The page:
I have a copy of NFPA 13 and it’s open—now what?
An end-user, such as a condo owner or building manager, is not an expert on fire sprinkler systems—and they are not expected to be! However, it can pay to get to know a system and the rules governing it during and after a fire sprinkler retrofit.
This basic knowledge will help you assess the need (and proposals) for certain design choices and equipment, as well as maintenance down the road. When your contractor calls and tells you that the system needs a hydrostatic test five years from installation, for example, you’ll either know what that is or can find it quickly—and understand why it’s necessary.
And fundamentally, speaking the same language as the designers, installers, and contractors can be a big help, even if it’s not strictly necessary.
If you’re interested in diving into a little “light beach reading,” NFPA 13 is separated into 27 to 32 chapters (depending on the edition) that govern each part of the system. Below is a summary of some of the key chapters where there may be some interest for inquiring minds. Note that NFPA 13 underwent a significant revision in the 2019 edition, so we’ve included the appropriate chapters for 2016 vs. 2019 and later editions:
- Chapter 1 (2016 and later editions): The scope, purpose, and application describe the extent of the standard.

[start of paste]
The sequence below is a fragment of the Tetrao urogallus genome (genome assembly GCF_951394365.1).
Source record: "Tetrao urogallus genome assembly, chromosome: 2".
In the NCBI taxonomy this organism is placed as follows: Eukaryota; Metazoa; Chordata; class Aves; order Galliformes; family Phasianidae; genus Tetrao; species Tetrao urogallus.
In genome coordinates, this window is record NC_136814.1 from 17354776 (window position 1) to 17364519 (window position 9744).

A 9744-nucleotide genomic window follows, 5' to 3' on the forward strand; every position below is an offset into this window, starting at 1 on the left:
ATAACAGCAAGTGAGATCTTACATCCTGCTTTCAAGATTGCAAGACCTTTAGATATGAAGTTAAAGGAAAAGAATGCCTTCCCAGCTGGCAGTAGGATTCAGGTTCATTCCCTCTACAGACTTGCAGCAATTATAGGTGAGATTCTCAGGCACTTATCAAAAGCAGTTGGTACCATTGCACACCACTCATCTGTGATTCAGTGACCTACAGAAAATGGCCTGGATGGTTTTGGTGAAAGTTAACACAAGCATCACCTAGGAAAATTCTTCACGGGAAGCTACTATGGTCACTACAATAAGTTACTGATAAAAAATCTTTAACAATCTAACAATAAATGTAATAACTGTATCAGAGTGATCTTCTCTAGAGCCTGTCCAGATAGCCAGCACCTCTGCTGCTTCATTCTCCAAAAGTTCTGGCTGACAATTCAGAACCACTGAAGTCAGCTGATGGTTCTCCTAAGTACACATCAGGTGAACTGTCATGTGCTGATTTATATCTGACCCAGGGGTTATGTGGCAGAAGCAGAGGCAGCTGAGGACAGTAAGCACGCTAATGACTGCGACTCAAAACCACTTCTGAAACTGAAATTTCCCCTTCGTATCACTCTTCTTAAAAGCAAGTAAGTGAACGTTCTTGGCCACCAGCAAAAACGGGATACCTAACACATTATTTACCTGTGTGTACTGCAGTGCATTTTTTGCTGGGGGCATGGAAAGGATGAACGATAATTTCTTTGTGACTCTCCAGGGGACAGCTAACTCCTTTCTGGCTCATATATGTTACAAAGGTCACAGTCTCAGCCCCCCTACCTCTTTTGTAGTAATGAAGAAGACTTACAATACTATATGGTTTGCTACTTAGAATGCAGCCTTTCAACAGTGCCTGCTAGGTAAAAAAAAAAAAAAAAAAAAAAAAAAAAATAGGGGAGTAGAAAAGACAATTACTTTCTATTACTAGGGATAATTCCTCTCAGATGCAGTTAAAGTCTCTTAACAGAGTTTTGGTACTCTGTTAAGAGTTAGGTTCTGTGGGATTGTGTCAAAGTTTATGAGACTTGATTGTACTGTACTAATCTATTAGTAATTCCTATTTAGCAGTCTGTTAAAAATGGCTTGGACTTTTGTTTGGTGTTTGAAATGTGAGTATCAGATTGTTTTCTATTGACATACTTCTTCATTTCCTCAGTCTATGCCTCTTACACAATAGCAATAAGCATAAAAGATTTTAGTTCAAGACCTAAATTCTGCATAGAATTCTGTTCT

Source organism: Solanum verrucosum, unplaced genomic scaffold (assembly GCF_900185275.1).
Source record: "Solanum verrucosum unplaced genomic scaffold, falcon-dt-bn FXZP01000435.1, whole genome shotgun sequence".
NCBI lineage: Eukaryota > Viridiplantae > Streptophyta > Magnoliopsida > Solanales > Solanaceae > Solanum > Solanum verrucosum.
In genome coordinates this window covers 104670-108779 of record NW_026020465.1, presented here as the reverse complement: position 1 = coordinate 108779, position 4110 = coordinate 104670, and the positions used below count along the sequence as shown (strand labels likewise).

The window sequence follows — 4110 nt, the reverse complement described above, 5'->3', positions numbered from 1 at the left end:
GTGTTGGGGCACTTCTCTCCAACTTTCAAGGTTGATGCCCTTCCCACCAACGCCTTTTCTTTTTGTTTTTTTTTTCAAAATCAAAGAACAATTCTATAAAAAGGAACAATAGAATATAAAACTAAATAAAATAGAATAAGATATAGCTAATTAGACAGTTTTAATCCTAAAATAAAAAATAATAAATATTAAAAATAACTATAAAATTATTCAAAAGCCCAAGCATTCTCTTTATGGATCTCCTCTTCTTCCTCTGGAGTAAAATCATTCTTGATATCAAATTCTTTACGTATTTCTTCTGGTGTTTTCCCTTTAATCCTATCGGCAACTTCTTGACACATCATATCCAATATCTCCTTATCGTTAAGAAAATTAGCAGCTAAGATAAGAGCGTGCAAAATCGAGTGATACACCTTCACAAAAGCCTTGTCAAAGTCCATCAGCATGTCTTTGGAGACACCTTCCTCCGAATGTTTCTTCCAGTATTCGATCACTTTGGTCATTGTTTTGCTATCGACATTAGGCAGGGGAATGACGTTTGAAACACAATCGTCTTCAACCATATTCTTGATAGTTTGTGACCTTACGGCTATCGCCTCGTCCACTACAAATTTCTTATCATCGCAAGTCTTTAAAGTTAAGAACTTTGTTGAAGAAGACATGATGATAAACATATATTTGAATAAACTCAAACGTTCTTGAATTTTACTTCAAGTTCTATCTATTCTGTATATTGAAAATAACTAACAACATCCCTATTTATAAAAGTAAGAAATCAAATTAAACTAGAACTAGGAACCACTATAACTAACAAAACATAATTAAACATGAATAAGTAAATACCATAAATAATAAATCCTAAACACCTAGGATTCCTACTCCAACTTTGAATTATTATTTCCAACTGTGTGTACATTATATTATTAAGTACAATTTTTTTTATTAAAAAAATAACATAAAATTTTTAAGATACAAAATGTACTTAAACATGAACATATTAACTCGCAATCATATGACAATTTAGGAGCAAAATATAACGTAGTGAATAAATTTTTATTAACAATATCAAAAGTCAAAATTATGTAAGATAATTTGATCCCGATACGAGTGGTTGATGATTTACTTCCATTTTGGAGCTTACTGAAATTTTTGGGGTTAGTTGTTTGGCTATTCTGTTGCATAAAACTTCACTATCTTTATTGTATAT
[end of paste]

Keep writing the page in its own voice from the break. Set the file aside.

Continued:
- Chapter 3 (2016 and later editions): Definitions that explain the terms used in the standard.
- Chapter 4 (2016 and later editions): General rules for all sprinkler systems. It also requires a document from the owner to the contractor and details the requirements for water quality. 2019 editions and later include more information in this chapter, including additional water supply rules.
- Chapter 6 (2016 edition)/Chapter 7 (2019 and later editions): Allowable materials. Most parts of a sprinkler system must be listed, which means they’ve undergone extensive testing for high pressures and durability. Sprinkler systems are NOT plumbing systems. They are subjected to much higher pressures and many components must be able to withstand higher temperatures, for example.